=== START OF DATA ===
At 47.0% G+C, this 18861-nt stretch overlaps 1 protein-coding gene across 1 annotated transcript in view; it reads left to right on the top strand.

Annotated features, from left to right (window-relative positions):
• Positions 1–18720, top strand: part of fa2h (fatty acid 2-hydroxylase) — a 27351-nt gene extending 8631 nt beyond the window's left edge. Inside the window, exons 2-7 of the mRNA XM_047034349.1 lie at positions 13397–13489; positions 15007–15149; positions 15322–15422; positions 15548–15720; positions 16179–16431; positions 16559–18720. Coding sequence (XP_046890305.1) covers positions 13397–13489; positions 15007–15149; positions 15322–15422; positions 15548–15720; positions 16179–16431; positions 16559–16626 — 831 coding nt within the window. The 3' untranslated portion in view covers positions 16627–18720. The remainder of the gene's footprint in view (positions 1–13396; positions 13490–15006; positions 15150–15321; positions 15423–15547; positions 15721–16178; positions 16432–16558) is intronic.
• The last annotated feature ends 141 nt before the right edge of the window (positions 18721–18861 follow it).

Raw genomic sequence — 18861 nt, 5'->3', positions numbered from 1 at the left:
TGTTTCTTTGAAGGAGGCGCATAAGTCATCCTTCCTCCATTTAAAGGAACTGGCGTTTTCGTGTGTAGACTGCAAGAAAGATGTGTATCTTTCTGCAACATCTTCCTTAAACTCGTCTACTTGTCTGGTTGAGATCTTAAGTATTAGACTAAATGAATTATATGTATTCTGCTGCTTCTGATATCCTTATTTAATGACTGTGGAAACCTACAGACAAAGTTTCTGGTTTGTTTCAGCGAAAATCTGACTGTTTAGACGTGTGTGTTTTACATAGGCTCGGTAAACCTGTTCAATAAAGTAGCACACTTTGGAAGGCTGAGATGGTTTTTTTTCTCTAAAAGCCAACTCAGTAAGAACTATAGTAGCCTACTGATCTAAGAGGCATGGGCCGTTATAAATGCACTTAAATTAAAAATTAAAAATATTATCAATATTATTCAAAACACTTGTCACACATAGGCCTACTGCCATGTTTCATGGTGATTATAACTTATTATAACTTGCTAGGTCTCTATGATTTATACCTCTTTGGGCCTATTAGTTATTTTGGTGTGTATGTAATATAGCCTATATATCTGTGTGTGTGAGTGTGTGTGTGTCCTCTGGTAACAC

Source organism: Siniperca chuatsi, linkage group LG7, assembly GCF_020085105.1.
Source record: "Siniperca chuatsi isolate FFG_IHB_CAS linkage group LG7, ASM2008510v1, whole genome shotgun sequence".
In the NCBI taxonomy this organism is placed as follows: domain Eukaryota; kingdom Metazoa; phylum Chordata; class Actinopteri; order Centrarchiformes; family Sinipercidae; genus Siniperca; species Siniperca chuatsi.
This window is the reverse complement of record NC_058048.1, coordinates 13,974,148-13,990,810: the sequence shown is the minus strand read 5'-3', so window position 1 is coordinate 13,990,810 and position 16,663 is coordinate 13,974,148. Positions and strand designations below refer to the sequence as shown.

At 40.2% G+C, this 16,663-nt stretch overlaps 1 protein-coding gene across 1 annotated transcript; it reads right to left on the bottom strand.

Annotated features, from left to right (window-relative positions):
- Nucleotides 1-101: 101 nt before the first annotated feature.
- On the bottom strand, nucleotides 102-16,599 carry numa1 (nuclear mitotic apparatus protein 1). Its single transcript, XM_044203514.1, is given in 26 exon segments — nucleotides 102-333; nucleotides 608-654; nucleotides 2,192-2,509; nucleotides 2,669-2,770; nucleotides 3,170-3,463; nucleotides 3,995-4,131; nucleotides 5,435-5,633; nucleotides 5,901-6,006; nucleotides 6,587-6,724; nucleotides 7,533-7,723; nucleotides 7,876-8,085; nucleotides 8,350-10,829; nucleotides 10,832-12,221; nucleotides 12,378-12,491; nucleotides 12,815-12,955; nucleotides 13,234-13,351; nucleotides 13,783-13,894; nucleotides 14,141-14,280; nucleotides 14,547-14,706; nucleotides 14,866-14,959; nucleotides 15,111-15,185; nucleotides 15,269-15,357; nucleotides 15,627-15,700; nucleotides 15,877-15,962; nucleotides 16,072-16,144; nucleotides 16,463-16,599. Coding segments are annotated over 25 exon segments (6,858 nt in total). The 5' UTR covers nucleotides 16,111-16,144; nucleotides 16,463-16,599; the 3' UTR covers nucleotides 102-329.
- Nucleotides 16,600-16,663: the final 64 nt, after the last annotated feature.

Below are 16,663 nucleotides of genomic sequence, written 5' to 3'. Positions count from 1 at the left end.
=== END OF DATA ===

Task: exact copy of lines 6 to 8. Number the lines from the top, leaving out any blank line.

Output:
TGTTTCTTTGAAGGAGGCGCATAAGTCATCCTTCCTCCATTTAAAGGAACTGGCGTTTTCGTGTGTAGACTGCAAGAAAGATGTGTATCTTTCTGCAACATCTTCCTTAAACTCGTCTACTTGTCTGGTTGAGATCTTAAGTATTAGACTAAATGAATTATATGTATTCTGCTGCTTCTGATATCCTTATTTAATGACTGTGGAAACCTACAGACAAAGTTTCTGGTTTGTTTCAGCGAAAATCTGACTGTTTAGACGTGTGTGTTTTACATAGGCTCGGTAAACCTGTTCAATAAAGTAGCACACTTTGGAAGGCTGAGATGGTTTTTTTTCTCTAAAAGCCAACTCAGTAAGAACTATAGTAGCCTACTGATCTAAGAGGCATGGGCCGTTATAAATGCACTTAAATTAAAAATTAAAAATATTATCAATATTATTCAAAACACTTGTCACACATAGGCCTACTGCCATGTTTCATGGTGATTATAACTTATTATAACTTGCTAGGTCTCTATGATTTATACCTCTTTGGGCCTATTAGTTATTTTGGTGTGTATGTAATATAGCCTATATATCTGTGTGTGTGAGTGTGTGTGTGTCCTCTGGTAACAC

Source organism: Siniperca chuatsi, linkage group LG7, assembly GCF_020085105.1.
Source record: "Siniperca chuatsi isolate FFG_IHB_CAS linkage group LG7, ASM2008510v1, whole genome shotgun sequence".